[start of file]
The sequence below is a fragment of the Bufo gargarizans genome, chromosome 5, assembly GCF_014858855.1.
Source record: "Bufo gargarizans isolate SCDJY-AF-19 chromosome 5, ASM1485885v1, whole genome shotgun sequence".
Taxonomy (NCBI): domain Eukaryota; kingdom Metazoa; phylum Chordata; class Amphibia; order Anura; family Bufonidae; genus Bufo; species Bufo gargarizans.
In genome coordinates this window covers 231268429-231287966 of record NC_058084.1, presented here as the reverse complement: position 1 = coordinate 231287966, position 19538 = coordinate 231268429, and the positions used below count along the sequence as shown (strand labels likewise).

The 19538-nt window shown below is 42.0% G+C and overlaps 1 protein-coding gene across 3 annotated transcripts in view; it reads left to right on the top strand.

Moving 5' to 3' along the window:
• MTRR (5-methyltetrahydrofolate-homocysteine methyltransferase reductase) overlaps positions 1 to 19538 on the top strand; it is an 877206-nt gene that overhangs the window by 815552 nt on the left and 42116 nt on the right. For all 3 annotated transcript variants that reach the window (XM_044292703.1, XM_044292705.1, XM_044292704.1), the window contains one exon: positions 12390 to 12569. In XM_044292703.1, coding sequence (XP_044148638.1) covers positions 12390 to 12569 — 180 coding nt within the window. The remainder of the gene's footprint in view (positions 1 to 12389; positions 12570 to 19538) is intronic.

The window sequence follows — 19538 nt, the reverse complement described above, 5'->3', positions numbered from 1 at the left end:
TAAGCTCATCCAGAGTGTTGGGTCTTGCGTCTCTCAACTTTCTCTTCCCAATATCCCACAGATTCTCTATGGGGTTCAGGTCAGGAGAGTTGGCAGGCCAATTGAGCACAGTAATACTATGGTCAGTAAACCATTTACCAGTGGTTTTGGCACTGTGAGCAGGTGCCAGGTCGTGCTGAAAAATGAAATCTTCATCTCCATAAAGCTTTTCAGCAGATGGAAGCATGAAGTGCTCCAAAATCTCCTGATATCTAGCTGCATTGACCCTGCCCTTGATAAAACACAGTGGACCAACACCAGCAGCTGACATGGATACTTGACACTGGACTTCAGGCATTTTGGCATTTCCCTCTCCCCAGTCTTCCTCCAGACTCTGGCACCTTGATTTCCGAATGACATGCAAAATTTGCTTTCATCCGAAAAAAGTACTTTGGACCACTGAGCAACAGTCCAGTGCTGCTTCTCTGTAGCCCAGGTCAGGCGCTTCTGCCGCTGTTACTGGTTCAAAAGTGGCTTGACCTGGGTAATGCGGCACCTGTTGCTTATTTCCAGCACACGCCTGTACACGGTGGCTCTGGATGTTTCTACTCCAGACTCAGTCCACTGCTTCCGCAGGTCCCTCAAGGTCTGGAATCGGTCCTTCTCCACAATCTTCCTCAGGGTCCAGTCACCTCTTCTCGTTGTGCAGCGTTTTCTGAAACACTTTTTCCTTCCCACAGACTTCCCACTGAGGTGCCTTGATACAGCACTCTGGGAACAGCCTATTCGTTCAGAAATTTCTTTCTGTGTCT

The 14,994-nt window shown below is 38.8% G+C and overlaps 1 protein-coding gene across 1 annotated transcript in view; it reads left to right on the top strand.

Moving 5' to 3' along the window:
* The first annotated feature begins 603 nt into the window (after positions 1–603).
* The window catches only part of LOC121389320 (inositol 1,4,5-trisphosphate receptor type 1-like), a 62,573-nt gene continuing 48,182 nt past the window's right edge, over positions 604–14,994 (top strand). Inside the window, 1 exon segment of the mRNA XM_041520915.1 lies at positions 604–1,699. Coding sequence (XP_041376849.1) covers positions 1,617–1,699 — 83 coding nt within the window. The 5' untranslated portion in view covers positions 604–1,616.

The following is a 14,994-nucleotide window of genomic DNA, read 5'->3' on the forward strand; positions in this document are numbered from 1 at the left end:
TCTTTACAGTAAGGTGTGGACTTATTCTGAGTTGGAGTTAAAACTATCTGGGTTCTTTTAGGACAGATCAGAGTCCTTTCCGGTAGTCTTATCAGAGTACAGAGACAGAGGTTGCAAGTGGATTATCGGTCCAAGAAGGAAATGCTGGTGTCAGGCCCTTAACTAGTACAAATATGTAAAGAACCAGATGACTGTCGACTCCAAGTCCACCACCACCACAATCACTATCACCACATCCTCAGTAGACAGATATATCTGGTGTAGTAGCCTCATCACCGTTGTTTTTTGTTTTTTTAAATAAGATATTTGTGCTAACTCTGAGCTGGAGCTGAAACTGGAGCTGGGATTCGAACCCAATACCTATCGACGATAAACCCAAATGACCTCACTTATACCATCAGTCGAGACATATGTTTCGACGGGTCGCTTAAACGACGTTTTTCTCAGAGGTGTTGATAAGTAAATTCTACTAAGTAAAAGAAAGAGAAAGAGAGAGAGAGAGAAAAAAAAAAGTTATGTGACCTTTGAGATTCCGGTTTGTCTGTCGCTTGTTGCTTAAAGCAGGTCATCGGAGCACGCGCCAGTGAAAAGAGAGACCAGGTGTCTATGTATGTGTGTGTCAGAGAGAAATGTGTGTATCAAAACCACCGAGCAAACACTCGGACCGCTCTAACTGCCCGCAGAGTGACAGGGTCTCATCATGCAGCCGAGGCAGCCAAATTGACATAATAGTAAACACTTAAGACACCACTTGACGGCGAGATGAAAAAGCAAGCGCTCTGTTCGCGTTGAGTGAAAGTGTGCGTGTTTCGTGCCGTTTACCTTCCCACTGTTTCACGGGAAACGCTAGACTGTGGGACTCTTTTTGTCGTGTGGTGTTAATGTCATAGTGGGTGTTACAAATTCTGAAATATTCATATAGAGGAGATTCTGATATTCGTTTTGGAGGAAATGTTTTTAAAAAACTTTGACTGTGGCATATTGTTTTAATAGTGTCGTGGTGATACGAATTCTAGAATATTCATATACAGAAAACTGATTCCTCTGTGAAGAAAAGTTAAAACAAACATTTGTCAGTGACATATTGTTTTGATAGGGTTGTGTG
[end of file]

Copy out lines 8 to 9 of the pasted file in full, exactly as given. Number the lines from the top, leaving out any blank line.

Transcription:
The window sequence follows — 19538 nt, the reverse complement described above, 5'->3', positions numbered from 1 at the left end:
TAAGCTCATCCAGAGTGTTGGGTCTTGCGTCTCTCAACTTTCTCTTCCCAATATCCCACAGATTCTCTATGGGGTTCAGGTCAGGAGAGTTGGCAGGCCAATTGAGCACAGTAATACTATGGTCAGTAAACCATTTACCAGTGGTTTTGGCACTGTGAGCAGGTGCCAGGTCGTGCTGAAAAATGAAATCTTCATCTCCATAAAGCTTTTCAGCAGATGGAAGCATGAAGTGCTCCAAAATCTCCTGATATCTAGCTGCATTGACCCTGCCCTTGATAAAACACAGTGGACCAACACCAGCAGCTGACATGGATACTTGACACTGGACTTCAGGCATTTTGGCATTTCCCTCTCCCCAGTCTTCCTCCAGACTCTGGCACCTTGATTTCCGAATGACATGCAAAATTTGCTTTCATCCGAAAAAAGTACTTTGGACCACTGAGCAACAGTCCAGTGCTGCTTCTCTGTAGCCCAGGTCAGGCGCTTCTGCCGCTGTTACTGGTTCAAAAGTGGCTTGACCTGGGTAATGCGGCACCTGTTGCTTATTTCCAGCACACGCCTGTACACGGTGGCTCTGGATGTTTCTACTCCAGACTCAGTCCACTGCTTCCGCAGGTCCCTCAAGGTCTGGAATCGGTCCTTCTCCACAATCTTCCTCAGGGTCCAGTCACCTCTTCTCGTTGTGCAGCGTTTTCTGAAACACTTTTTCCTTCCCACAGACTTCCCACTGAGGTGCCTTGATACAGCACTCTGGGAACAGCCTATTCGTTCAGAAATTTCTTTCTGTGTCT